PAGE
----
July 16, 2018

Washington Wire: SCOTUS Says EPA Must Conduct Cost-Benefits Analysis


SCOTUS Says EPA Must Conduct Cost-Benefits Analysis; Agency Sends Final Power Plant Rule for White House Review 

One Voice applauds the Court’s decision to hold the EPA accountable for its actions. In developing new regulations, the EPA continues to underestimate the effect their rules will have on small businesses and the economy and often will not release the “science” behind a regulation or the “scientists” consulted. One Voice continues to work with members of Congress to ensure that regulations are developed with sound and publically available data while also considering the effects their proposals will have on small businesses and the economy.  
During the July 4th holiday week, the EPA officially sent to the White House Office of Management and Budget (OMB) their sweeping proposal to reduce carbon emissions from existing power plants by 30 percent on average. One of the most controversial and costly regulations in U.S. history, the EPA’s own estimates say the rule will increase the price of electricity by 6-12% annually. This amounts to thousands of dollars in annual increases even before factoring in annual natural market price increases.  
One Voice is working with allies in the industry and on Capitol Hill to slow down or block the new rule from taking effect next year. The Administration’s goal is to reduce carbon emissions from existing power plants by an average of 30% across the U.S. Legislation is making its way through the House and Senate and challenges continue in the courts over whether the EPA even has the authority to mandate the reductions under the Clean Air Act. After pushback and significant opposition, the EPA delayed finalizing the rule from June to August.



Administration Releases New Overtime Rules
The Department of Labor has released its long awaited rule updating the regulations governing overtime pay for employees. Under the current regulations, the salary threshold for exemption is $455 per week ($23,660 per year) and the new rules will update that exemption level to the 40th percentile of weekly earnings for full-time salaried workers ($970 per week, or $50,440 annually in 2016). The new rule is set to expand the number of employees eligible for overtime by an estimated 5 million. In addition, the rule may require employers to reclassify all employees earning under $54,400 and more closely track their job duties, earnings, and hours worked to determine whether the worker’s activities and compensation may actually make them exempt for overtime.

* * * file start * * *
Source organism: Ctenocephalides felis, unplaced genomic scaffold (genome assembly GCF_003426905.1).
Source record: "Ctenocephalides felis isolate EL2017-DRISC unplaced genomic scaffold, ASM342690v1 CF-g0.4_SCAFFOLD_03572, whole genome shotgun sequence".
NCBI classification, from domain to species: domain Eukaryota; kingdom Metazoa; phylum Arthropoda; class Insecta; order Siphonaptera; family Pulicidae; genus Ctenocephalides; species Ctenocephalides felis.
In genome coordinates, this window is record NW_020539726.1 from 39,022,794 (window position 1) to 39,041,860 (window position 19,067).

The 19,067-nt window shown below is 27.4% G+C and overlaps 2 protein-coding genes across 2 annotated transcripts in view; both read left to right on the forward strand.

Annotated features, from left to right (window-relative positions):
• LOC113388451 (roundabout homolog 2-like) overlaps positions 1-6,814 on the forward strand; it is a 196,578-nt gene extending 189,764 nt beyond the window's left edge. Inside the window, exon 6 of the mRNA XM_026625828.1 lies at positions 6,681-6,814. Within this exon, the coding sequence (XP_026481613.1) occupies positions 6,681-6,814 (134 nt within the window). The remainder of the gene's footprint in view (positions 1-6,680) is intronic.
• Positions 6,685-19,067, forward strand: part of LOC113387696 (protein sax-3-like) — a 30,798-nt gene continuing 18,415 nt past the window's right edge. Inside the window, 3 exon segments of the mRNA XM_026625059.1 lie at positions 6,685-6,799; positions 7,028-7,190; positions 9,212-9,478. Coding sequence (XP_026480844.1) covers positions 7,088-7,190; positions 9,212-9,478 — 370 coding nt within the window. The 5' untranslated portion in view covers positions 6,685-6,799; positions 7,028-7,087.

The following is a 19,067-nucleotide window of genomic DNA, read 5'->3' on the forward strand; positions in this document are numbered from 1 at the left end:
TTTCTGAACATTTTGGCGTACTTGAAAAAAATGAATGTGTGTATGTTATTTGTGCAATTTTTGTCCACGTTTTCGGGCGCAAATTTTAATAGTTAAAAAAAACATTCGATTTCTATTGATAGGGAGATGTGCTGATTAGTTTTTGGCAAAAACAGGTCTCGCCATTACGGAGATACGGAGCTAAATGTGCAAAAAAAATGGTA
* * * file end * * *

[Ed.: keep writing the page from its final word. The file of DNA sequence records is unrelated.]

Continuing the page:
The Fair Labor Standards Act (FLSA) exempts certain employees from overtime requirements, including Executive, Administrative, and Professional (EAP) employees, as well as select salespeople working outside the office. While the proposed rules do not make any specific changes to the duties test, which determines an employee’s classification, the Department of Labor is seeking comments on the current requirements.  
Click here for a fact sheet on the proposed rule and for more information on the exemption for Executive, Administrative, Professional, Computer & Outside Sales Employees, click here.



Busy Agenda in Remaining Summer Weeks for Congress
Congress returned from the July 4th break with a full agenda packed into only a few short weeks until both the House and Senate leave Washington for a month-long August recess. House leaders indicate and aggressive agenda during their final four weeks of the summer. The Senate Finance Committee’s Tax Reform Working Groups are expected to release their findings in the coming day about challenges and options for tax reform. Hope for comprehensive tax reform this year fades with each passing week on Capitol Hill, but the Committee’s efforts are an important part of bringing tax stability and relief to manufacturers..  
At the top of the list is how Congress will address the expiring surface transportation bill before the Highway Trust Fund runs out of money on July 31. The Highway Bill, as it’s known has become a great point of contention in Washington as it affects every Congressional District in the country. It is also one of the few major pieces of legislation Congress must pass this year and many lawmakers are working for a new five-year bill. Aside from the importance of the infrastructure bill itself, the legislation may serve as a vehicle to move other stalled legislation, including that to reauthorize the Export-Import Bank, which Congress allowed to expire last month.  
The last several months has seen a flurry of activity from the U.S. Environmental Protection Agency. One Voice is actively engaged with its allies on Capitol Hill and has submitted comments opposing a number of the EPA’s actions. Using the annual government funding process, lawmakers have succeeded in attaching a number of provisions to block or delay the new regulations. These range from amendments to stall the EPA’s regulation of carbon emissions from existing power plants to the blocking the Waters of the U.S. rule. While the funding bill is under a veto threat from the White House, the inclusion of the provisions sends a strong message disapproving of the EPA’s actions.